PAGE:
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1 October 2006 Attractiveness of Various Combinations of Colors and Shapes to Females and Males of Bactrocera minax (Diptera: Tephritidae) in a Commercial Mandarin Grove in Bhutan
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Abstract

Bactrocera minax (Enderlein) (Diptera: Tephritidae) is a major pest of citrus fruit in the region from Nepal through to southwestern China. In tests on wild adult populations of B. minax in a mandarin, Citrus reticulata Blanco, orchard in western Bhutan, both males and females were more attracted to 50-mm-diameter spheres than to 50-mm discs of the same color. Furthermore, they were more attracted to spheres colored with orange or green–yellow mixtures than to similar spheres colored red, yellow, green, blue, black, or white. The UV reflectance from the orange (600–650 nm) and yellow–green mixtures (530 nm) was similar to that proposed byProkopy (1977) as eliciting strong attractant responses in other species of Tephritidae.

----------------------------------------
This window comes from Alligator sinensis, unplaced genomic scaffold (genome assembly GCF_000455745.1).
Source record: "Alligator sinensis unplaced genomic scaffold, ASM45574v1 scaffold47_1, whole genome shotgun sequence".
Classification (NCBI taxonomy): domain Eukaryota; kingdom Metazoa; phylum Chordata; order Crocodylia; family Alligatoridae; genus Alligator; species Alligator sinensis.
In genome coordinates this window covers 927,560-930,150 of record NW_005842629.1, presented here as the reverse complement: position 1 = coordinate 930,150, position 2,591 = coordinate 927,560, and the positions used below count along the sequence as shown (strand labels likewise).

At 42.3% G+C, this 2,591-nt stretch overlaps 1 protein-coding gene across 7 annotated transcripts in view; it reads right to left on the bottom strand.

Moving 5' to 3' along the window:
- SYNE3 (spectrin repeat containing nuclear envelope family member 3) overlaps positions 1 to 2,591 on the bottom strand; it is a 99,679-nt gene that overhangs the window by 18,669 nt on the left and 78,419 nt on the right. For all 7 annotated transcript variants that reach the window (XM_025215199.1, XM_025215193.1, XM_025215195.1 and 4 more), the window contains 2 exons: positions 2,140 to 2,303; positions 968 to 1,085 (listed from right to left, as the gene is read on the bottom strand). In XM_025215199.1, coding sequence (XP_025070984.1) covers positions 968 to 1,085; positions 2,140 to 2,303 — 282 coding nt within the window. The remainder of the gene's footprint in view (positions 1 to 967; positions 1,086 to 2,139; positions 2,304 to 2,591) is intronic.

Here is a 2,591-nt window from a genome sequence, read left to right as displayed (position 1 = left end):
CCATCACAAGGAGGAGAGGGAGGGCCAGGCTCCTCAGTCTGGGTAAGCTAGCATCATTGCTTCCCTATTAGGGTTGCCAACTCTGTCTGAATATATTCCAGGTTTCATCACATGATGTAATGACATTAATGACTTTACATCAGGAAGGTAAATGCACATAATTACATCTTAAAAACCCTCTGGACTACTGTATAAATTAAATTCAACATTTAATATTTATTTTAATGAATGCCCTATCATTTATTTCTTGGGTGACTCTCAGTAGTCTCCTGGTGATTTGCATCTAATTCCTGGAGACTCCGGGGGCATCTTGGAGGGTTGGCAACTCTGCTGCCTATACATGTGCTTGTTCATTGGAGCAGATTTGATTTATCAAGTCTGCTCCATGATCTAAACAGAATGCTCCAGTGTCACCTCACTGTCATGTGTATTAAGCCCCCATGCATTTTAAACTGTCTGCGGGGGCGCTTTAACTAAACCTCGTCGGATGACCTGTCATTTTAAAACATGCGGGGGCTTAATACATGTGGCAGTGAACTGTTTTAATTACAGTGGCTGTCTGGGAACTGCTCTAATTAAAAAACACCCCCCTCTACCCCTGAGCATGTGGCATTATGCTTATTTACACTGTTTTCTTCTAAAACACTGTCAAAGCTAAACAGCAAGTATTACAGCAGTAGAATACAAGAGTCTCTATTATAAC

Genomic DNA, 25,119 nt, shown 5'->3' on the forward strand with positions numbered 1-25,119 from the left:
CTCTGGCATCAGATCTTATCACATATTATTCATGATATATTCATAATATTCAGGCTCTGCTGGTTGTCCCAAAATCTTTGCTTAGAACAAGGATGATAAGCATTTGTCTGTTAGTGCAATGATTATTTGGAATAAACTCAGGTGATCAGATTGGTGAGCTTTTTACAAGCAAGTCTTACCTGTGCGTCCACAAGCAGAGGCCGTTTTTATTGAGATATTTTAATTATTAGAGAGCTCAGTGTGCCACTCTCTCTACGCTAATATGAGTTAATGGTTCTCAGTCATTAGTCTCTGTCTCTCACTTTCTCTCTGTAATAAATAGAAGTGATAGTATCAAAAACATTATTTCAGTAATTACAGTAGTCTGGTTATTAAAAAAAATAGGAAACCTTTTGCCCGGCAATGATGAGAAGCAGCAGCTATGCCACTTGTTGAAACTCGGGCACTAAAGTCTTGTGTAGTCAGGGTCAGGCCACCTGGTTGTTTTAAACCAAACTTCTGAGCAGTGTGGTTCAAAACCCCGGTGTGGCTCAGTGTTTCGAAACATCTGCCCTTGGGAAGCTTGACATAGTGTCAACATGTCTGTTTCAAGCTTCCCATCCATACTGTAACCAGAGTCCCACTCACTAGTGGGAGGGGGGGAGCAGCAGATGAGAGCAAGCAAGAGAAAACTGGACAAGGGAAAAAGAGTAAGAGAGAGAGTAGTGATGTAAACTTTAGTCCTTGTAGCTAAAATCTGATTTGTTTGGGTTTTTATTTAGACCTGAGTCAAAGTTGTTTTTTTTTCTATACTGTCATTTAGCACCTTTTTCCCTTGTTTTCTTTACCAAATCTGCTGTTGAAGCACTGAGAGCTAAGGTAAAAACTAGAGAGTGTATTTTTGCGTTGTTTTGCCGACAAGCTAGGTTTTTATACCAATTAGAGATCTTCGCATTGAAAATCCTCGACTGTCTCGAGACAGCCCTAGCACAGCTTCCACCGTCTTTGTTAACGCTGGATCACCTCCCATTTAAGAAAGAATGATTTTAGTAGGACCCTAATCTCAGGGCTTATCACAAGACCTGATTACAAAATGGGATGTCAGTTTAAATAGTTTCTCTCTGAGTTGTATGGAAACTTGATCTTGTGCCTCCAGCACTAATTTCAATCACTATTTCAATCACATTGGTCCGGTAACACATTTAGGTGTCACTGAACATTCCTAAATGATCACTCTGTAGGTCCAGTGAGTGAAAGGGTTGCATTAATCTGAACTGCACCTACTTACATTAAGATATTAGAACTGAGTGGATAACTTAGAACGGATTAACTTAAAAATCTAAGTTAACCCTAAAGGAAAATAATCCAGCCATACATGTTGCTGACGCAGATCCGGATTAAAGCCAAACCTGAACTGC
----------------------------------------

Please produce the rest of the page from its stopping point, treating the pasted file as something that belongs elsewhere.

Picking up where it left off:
Richard A. I. Drew, Chencho Dorji, Meredith C. Romig, and Phuntsho Loday "Attractiveness of Various Combinations of Colors and Shapes to Females and Males of Bactrocera minax (Diptera: Tephritidae) in a Commercial Mandarin Grove in Bhutan," Journal of Economic Entomology 99(5), (1 October 2006). https://doi.org/10.1603/0022-0493-99.5.1651
Received: 30 November 2005; Accepted: 1 July 2006; Published: 1 October 2006
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